Category Archives: Coalition Statements & News Releases

March against condo gentrification & BC Housing bailout of Sequel 138

March to block condos from the 100-block and defend Downtown Eastside low-income communities against gentrification and displacement

STOP PANTAGES CONDOS! 121211 pantages demo_FINAL
Tuesday December 11
Rally & march meeting 2pm
In front of the Pantages demolition site at the blue wall
(About 138 E Hastings)

The developer who wants to build condos on the 100-block of E Hastings has recently announced a plan to start his sales. This project is part of a siege of the DTES by new condo projects that are driving up land prices and rents in hotels. Meanwhile, cops are clearing the streets and boutique shops are pushing out low-income serving stores and services.

The sales drive (whether imagined or a real threat) is backed by BC Housing dollars. A recent Province news article revealed that BC Housing bailed the Sequel 138 condos from the brink of foreclosure in the early summer with a low-interest $3.75M loan and promises $20M more to help with construction. Are Sequel 138 to be BC Housing’s first condos? (See more info below)

On Tuesday December 11 we will rally and march to demand social housing not expensive condos! People not profit! Stop gentrification! Community not displacement!

Organized by DTES Not for Developers Coalition


December 6, 2012


Vancouver, Unceded Coast Salish Territory- Residents and organizations in the Downtown Eastside are outraged and alarmed at the recent news that BC Housing gave Sequel 138 condo developer Marc Williams a $3.75 million loan (at 1.29 percent interest) for pre-construction costs and may provide around $20 million to fund construction for condos at the Pantages site. According to news reports that interest rate is well below the going bank rate of 4 to 8 percent. Continue reading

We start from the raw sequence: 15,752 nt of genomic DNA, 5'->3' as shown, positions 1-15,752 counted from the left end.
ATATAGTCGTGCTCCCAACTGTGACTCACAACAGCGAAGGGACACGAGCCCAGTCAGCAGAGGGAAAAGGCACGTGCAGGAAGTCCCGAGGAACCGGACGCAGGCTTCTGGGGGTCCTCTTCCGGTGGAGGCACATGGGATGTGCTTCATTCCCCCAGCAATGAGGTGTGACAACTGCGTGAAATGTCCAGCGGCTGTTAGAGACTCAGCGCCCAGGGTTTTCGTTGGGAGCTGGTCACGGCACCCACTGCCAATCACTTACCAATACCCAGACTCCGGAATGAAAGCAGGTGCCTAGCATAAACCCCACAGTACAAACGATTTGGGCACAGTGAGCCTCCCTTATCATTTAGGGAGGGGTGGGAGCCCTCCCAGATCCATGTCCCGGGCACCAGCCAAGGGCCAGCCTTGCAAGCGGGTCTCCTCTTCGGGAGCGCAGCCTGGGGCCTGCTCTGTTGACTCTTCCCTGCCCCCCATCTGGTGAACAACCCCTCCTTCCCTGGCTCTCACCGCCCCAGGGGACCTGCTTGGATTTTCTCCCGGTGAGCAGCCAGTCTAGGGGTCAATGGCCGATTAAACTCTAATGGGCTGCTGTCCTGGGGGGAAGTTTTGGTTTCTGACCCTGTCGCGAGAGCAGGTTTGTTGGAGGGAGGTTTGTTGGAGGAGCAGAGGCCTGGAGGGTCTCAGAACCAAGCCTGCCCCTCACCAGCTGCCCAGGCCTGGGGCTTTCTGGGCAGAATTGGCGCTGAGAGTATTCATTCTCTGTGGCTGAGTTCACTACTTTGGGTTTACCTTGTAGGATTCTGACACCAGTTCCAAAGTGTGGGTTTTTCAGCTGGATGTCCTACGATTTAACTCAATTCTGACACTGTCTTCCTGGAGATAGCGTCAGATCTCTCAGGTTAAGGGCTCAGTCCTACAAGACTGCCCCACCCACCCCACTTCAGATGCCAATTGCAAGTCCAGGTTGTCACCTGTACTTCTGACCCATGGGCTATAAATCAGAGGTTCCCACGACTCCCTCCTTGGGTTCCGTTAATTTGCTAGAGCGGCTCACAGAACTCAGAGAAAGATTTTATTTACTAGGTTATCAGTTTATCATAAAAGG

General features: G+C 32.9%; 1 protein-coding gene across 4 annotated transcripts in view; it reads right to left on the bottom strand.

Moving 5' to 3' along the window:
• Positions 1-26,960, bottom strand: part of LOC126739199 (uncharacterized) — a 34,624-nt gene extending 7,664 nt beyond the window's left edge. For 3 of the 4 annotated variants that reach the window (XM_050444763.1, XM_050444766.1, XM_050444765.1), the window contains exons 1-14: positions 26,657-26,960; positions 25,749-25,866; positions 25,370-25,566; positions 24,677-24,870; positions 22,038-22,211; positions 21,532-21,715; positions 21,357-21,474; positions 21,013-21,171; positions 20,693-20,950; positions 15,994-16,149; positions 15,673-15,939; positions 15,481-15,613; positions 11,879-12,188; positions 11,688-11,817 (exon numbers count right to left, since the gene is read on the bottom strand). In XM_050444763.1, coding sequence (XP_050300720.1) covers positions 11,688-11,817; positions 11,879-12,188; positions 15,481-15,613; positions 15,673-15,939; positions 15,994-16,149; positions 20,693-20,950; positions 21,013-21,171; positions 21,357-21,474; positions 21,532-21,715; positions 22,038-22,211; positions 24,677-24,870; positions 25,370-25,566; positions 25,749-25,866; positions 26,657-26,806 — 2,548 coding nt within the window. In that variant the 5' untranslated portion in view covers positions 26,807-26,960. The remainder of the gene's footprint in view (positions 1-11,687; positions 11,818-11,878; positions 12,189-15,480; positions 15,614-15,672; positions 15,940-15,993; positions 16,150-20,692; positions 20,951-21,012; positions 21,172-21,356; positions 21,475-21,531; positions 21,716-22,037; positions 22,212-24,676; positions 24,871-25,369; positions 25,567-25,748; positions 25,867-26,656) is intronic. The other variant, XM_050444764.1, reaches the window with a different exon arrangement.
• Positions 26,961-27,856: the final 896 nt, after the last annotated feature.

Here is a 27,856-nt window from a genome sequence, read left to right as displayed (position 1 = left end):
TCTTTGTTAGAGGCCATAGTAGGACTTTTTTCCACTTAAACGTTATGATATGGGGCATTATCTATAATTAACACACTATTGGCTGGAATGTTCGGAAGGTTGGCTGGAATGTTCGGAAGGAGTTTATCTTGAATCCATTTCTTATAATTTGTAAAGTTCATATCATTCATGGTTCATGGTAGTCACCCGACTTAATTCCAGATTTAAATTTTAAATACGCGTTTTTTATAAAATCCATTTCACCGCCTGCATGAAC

City orders condo developer to clear all rubble from demolition site, Downtown Eastside residents call for further protections

City orders condo developer to clear all rubble from demolition site, Downtown Eastside residents call for further protections

UNCEDED COAST SALISH TERRITORIES – The City of Vancouver has issued an

City order for Marc Williams to clean up the rubble, on the remaining wall of the Pantages site

order to Marc Williams, owner of the former Pantages theatre site and target of community actions for over a year. The order, signed by Will Johnston, Director of Licenses and Inspections and Chief Building Official, says that Sequel 138 Development Corp must “remove the accumulation of construction debris, rubbish and discarded material on or before July 31, 2012.” It threatens legal action for “failure to comply with this order” including a threat that the city will undertake the clean-up work if the owner does not. (Download a pdf of the city order: 120718 City of Vancouver order to clean up Pantages)

Continue reading

Tired of rats & demolition disaster DTES community challenges city hall to act

Tired of rats & demolition disaster DTES community challenges city hall to act

Colleen Boudreau unveils model social housing built out of Pantages rubble

UNCEDED COAST SALISH TERRITORIES – On Monday July 16 Downtown Eastside (DTES) residents gathered outside the Pantages demolition site to draw attention to rats and rubble disaster that festered in their community for over a year.

“Nearly two months ago we conducted a community rat count to show that 138 East Hastings was full of rats who were using the site as a staging ground to invade neighboring hotels,” said organizer Jean Swanson. “And just last night again I counted 18 rats in five minutes.” Continue reading

Pantages rubble challenge letter to Vancouver City Council

Monday, 16 July 2012

Gregor Robertson and Members of City Council
City of Vancouver
453 West 12th Avenue
Vancouver, BC V5Y 1V4

Mayor Robertson and Members of City Council:

We are writing as a broad coalition of residents, community members, activists and allies of the Downtown Eastside low income community to demand that you act speedily to clean up the pile of rubble at 138 East Hastings, the site of the former Pantages Theatre.  This was once a historic landmark that Vancouver’s founding neighbourhood could be proud of.  Now, thanks to the negligence of the lot’s current owner, Marc Williams, it is a toxic pile of junk that is both an eyesore and a health hazard in the heart of the community. Continue reading